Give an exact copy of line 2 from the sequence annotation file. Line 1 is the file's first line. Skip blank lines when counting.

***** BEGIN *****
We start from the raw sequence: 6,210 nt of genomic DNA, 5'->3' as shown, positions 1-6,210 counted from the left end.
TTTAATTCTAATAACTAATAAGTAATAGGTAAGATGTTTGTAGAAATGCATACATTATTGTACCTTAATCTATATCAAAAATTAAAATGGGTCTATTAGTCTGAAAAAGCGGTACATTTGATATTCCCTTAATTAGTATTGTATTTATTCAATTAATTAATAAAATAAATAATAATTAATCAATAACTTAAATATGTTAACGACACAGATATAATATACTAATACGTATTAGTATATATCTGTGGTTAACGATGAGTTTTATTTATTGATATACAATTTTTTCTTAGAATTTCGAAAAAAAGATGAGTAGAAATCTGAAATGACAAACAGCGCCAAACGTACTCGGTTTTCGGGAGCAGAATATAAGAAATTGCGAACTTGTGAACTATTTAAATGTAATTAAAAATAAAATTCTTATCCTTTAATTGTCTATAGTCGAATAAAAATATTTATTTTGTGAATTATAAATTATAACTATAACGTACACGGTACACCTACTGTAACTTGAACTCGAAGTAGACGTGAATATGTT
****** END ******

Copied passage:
TTTAATTCTAATAACTAATAAGTAATAGGTAAGATGTTTGTAGAAATGCATACATTATTGTACCTTAATCTATATCAAAAATTAAAATGGGTCTATTAGTCTGAAAAAGCGGTACATTTGATATTCCCTTAATTAGTATTGTATTTATTCAATTAATTAATAAAATAAATAATAATTAATCAATAACTTAAATATGTTAACGACACAGATATAATATACTAATACGTATTAGTATATATCTGTGGTTAACGATGAGTTTTATTTATTGATATACAATTTTTTCTTAGAATTTCGAAAAAAAGATGAGTAGAAATCTGAAATGACAAACAGCGCCAAACGTACTCGGTTTTCGGGAGCAGAATATAAGAAATTGCGAACTTGTGAACTATTTAAATGTAATTAAAAATAAAATTCTTATCCTTTAATTGTCTATAGTCGAATAAAAATATTTATTTTGTGAATTATAAATTATAACTATAACGTACACGGTACACCTACTGTAACTTGAACTCGAAGTAGACGTGAATATGTT